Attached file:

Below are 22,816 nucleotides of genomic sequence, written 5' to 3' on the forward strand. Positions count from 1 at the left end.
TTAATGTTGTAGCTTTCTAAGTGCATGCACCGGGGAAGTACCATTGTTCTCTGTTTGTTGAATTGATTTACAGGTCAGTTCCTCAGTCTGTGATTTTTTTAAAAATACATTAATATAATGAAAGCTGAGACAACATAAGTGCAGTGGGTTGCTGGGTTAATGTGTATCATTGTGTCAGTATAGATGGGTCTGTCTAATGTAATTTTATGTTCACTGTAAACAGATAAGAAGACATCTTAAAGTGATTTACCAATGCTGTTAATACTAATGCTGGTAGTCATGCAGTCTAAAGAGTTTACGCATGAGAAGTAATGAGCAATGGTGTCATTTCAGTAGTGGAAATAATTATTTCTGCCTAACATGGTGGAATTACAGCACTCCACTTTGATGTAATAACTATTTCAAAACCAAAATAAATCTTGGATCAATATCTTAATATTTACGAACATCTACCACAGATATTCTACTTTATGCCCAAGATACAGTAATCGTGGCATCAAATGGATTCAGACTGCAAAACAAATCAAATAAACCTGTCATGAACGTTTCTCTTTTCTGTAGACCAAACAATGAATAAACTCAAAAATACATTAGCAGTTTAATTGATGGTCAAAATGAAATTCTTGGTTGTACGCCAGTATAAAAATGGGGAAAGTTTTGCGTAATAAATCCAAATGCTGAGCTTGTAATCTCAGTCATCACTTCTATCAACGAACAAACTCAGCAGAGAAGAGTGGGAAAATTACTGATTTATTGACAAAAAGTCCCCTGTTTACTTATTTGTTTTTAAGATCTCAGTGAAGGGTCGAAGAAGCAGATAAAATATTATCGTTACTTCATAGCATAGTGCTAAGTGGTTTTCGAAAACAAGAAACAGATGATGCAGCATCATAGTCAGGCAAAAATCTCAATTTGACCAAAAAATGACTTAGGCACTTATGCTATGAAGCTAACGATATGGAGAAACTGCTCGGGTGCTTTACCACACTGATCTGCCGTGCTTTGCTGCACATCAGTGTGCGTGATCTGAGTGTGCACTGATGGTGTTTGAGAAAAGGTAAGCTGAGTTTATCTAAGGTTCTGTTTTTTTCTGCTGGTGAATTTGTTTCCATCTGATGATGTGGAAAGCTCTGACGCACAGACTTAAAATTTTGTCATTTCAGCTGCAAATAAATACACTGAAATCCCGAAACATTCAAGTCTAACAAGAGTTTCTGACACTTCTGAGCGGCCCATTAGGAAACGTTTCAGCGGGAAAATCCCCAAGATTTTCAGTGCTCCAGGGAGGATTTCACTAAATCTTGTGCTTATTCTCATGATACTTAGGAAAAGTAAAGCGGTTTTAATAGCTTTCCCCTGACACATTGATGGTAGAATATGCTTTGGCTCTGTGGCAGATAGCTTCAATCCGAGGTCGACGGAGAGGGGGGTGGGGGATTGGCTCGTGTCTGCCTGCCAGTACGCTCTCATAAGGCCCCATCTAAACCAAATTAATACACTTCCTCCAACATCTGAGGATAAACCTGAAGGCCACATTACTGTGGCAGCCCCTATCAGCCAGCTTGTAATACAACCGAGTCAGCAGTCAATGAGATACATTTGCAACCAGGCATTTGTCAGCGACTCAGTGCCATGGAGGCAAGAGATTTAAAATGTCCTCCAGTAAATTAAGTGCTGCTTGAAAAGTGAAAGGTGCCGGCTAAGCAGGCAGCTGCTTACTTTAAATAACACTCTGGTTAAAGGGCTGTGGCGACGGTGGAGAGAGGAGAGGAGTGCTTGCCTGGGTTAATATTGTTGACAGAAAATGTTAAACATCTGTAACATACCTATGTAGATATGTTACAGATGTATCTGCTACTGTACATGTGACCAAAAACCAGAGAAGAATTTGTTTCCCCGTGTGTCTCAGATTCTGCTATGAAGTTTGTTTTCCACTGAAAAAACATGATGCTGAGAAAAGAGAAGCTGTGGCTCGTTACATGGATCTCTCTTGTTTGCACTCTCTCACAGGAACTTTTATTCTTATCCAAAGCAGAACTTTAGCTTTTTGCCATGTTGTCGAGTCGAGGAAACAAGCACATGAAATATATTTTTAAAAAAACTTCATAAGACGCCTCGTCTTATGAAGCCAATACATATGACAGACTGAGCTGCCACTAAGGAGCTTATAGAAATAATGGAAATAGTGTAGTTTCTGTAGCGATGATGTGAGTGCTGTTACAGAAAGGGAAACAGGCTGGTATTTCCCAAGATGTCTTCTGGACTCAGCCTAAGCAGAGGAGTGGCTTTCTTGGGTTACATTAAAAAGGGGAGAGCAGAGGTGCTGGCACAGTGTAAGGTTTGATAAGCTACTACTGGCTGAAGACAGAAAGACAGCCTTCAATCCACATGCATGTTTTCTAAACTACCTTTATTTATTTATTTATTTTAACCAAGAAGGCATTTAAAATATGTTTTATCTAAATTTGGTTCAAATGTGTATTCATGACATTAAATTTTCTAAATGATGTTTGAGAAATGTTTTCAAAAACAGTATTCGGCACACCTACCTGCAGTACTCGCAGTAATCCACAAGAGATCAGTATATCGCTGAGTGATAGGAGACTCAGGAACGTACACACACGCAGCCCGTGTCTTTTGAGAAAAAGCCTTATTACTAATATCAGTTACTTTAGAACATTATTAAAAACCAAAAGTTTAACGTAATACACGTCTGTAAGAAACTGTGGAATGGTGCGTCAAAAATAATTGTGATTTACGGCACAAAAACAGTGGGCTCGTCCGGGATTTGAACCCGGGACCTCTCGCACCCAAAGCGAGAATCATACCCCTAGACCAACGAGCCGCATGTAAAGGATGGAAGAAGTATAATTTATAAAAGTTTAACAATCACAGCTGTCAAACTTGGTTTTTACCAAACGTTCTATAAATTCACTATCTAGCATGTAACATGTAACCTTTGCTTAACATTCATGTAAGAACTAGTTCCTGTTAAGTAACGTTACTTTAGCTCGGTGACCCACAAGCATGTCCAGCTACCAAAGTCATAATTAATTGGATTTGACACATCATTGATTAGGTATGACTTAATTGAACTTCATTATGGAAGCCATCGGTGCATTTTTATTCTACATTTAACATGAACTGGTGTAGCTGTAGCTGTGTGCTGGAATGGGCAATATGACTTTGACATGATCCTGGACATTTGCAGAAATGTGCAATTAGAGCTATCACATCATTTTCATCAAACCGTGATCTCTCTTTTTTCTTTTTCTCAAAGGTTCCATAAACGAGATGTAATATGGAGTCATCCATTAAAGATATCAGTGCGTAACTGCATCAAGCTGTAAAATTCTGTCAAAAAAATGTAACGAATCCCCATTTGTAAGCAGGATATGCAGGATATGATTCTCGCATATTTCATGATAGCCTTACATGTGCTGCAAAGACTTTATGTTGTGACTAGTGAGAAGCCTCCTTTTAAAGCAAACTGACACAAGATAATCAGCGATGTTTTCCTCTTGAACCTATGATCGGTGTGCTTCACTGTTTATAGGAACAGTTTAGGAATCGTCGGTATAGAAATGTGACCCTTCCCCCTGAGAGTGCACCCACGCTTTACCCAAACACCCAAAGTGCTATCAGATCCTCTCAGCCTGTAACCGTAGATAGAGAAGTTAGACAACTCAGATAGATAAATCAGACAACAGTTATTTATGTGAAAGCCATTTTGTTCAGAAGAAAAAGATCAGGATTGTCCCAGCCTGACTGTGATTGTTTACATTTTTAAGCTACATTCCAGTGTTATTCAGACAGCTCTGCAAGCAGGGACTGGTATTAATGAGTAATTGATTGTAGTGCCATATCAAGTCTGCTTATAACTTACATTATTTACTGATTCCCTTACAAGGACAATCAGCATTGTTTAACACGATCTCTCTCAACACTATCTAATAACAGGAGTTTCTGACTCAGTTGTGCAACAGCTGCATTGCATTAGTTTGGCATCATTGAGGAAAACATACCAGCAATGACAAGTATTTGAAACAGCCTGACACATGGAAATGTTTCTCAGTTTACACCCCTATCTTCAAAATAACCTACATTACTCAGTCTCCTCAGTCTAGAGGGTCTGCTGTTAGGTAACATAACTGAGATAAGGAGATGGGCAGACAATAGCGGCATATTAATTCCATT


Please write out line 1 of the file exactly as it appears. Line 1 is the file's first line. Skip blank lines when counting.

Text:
Below are 22,816 nucleotides of genomic sequence, written 5' to 3' on the forward strand. Positions count from 1 at the left end.